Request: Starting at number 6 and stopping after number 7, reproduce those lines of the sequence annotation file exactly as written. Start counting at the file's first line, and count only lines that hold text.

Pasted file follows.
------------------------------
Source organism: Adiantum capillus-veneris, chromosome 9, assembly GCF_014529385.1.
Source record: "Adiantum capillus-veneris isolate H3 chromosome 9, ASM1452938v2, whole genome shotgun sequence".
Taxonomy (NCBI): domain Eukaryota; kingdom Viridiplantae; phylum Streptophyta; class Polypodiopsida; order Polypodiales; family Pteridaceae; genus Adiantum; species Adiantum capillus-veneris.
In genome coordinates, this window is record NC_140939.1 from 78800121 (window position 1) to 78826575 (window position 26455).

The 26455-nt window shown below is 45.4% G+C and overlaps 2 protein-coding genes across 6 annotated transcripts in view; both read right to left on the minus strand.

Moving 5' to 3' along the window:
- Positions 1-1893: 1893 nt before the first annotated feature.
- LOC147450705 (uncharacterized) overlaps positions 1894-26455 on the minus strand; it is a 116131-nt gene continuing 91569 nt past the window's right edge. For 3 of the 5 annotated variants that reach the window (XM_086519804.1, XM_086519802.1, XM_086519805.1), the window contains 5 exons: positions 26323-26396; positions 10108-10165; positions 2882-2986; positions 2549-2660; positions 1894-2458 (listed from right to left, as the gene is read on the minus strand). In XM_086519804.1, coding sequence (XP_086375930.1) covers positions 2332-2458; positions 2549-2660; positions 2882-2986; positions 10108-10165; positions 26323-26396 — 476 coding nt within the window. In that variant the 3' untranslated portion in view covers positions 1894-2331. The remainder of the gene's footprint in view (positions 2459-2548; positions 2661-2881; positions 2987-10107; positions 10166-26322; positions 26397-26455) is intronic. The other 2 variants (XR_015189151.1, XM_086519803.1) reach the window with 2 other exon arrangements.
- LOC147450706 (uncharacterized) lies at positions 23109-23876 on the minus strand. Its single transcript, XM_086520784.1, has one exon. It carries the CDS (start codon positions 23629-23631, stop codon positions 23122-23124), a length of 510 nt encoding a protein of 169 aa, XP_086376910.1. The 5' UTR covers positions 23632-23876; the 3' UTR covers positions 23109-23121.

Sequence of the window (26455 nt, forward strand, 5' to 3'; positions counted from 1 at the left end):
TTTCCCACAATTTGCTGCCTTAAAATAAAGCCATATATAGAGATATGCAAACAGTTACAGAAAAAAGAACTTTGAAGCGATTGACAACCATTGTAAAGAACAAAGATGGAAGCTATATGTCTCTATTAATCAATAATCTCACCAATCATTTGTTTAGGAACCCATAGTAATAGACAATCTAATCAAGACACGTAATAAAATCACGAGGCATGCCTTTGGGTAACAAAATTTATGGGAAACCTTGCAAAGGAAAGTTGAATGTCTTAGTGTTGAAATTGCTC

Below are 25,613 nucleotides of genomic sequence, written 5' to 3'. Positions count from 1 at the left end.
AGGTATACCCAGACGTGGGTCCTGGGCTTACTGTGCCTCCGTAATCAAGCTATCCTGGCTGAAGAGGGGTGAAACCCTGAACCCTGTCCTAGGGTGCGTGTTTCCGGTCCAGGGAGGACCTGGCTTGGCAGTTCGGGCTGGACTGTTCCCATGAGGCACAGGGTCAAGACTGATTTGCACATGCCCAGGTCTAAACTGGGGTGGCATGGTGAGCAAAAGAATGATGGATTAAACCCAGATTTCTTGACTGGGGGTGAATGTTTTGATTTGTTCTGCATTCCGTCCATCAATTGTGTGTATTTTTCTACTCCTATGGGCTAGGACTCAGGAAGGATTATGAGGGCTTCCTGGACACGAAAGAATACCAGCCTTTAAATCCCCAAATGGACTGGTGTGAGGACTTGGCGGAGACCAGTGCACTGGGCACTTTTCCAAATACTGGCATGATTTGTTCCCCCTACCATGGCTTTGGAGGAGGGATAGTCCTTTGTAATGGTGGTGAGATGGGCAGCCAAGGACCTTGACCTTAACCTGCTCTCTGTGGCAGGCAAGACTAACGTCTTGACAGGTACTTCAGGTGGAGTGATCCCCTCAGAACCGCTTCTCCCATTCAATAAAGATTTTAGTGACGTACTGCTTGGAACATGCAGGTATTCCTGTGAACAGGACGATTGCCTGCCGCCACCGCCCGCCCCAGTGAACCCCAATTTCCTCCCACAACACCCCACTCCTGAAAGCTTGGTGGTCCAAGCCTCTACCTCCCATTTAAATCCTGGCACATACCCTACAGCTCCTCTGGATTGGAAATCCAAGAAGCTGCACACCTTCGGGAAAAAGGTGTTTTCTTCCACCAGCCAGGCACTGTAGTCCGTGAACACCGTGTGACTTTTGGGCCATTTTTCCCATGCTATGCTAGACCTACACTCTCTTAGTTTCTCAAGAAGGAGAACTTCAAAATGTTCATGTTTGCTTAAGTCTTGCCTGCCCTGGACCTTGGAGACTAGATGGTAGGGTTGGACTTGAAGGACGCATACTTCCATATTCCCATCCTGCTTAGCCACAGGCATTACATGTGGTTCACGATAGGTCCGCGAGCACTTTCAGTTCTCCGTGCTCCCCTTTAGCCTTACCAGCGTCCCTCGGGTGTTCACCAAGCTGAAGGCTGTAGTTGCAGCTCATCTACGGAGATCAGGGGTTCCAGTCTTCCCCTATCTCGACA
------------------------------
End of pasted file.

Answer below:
Moving 5' to 3' along the window:
- Positions 1-1893: 1893 nt before the first annotated feature.